Veggie Chili: Roasted Low and Slow
Prep time: 30 minutes
Cook time: 4 hours
1 medium Red Onion, chopped
1 medium Yellow Onion, chopped
3 cloves garlic, chopped
2 28 oz. cans Whole Italian Peeled Tomatoes in puree and basil leaf, hand crush
1 14.5 oz. can Diced Fire Roasted Tomatoes
1 10oz, can Ro*tel Diced Tomato and Green Chili, mild
2 19 oz. cans Progresso Cannellini Beans
2 16 oz. cans Dark Red Kidney Beans
1 Tbsp. Whole Cumin seed
2 Tbsp. Chili Powder
2 Tbsp. Oregano
1 Tbsp. Cinnamon
2 tsp. Sumac (found at middle eastern grocery)+
3 Tbsp. Paprika
1 tsp. Turmeric
1 Chipotle Pepper with a Tbsp of adobo sauce from the can*
2 15 oz. cans Fiesta Corn, drained (sweet corn with red and green bell peppers)
1 15 oz. can White Hominy, drained
1 6 oz. can Tomato Paste
Sliced Jalapeño Peppers
Sliced Mild Banana Peppers
Fresh Cilantro, chopped
Shredded Mexican or Cheddar Cheese
Preheat your oven to 300 degrees.
Measure out your cumin seed and oregano and place in a small bowl. Set aside. In a separate small bowl measure out the chili powder, paprika, cinnamon, sumac, and turmeric. Set aside.
Chop your onions and garlic and set aside. Open the cans of Italian tomatoes, fire roasted tomatoes, and Ro*tels. Set aside. Open all cans of beans and then drain and rinse in a colander. Set aside.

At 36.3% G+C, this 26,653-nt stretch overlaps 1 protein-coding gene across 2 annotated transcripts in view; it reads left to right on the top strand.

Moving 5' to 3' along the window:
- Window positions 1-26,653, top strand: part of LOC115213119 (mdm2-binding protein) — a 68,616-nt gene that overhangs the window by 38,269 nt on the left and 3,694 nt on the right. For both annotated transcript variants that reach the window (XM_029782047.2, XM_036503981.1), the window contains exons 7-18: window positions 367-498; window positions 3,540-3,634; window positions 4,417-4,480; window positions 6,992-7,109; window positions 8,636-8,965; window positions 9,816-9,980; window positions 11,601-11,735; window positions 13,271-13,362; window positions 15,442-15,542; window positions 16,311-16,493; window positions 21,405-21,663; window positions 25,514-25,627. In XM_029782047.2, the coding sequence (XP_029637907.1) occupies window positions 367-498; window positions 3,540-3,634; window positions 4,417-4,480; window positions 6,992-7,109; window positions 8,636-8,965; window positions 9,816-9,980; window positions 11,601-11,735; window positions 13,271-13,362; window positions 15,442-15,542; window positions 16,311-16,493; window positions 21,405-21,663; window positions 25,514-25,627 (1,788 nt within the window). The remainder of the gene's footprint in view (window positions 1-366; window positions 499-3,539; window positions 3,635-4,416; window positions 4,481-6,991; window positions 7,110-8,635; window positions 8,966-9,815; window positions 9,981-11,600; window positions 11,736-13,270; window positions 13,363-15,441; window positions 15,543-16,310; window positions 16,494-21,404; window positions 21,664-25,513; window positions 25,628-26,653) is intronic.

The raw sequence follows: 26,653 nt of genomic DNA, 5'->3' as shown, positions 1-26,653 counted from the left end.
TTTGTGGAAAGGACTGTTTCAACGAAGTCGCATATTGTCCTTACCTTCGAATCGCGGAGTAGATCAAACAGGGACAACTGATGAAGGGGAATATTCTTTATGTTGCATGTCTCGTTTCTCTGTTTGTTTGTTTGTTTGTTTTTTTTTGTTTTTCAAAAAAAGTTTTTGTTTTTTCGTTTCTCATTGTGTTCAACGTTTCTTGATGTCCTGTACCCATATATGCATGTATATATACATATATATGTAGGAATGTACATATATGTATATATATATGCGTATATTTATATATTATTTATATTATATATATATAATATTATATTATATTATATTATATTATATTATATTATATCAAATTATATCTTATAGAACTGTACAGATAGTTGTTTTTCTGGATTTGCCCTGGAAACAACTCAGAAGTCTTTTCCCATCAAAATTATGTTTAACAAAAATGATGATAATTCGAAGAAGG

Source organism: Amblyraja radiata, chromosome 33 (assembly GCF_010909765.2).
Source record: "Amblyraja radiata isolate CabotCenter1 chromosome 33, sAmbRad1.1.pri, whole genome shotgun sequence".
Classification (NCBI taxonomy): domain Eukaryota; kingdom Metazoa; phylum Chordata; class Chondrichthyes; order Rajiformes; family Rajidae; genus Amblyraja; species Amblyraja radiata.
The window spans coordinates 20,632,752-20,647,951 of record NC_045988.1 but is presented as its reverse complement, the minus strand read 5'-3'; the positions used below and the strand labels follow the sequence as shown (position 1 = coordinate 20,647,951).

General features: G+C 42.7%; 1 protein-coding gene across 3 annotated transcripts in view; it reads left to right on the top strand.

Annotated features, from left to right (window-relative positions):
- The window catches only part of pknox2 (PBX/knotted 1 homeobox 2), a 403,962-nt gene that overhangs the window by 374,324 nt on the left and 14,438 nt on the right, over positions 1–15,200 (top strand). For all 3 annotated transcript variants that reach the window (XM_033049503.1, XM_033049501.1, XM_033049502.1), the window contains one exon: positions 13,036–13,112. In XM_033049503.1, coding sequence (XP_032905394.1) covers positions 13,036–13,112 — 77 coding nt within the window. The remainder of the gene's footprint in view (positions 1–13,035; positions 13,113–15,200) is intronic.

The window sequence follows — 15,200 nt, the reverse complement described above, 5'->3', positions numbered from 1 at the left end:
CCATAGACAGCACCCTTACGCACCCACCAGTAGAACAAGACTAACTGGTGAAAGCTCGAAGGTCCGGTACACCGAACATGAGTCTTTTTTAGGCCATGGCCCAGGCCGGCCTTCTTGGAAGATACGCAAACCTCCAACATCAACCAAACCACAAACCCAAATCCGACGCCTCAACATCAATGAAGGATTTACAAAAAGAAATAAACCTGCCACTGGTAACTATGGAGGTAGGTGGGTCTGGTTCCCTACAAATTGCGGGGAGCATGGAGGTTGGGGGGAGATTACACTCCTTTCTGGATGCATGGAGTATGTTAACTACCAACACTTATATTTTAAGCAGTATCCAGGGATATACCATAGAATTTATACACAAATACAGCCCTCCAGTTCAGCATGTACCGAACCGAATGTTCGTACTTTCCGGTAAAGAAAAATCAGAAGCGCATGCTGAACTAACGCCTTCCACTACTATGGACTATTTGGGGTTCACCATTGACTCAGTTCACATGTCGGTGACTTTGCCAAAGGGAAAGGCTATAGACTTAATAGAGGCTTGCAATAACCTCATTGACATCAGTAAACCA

Place your dutch oven over medium-high heat and allow the pan to get hot. Pour a thin layer of olive oil that covers the bottom allowing the oil to heat up quickly. Make sure oil is hot. Pour in cumin and oregano. Stir, so it does not burn. Allow to sizzle for 30 seconds.
Add chopped onions and garlic and stir to coat. Cook until translucent, stirring as needed, again, so it does not burn.
Add the bowl of spices to onions and herbs. Stir to coat. Cooking for additional 2-3 minutes, stirring as needed.
Hand-crush the whole tomatoes as you add them to the pot, and pour in all juice from the can. Add fire roasted tomatoes, and Ro*tels. Allow mixture to bubble up, then turn heat to medium.
Add drained and rinsed beans. Stir to blend in. Put on the lid of the dutch oven and put in the preheated oven. Cook for two hours. Remove lid, stir and place back in the oven for another hour.
At the end of the third hour, add chipotle in adobo with a Tbsp of adobo sauce (from the can) and the can of tomato paste. Stir until the tomato paste has been blended in with no clumps. Next, add in drained fiesta corn and hominy. Stir to combine. Replace lid and cook for last hour.
It is best to serve this buffet-style. When serving the chili have your toppings lined up so that folks can add as desired.
Download Recipe Here: Roasted Veggie Chili
One Last Thing
When was the last time you ate Fritos Corn Chips? For me, it has been decades. I had no idea they were still made. When I saw them on the shelf, I had to buy them because it brought me back to my childhood. I ate Fritos over potato chips any day. To me, this was the only chip worth eating.
For the record, it was perfect with this veggie chili, perfect!
That is all for now.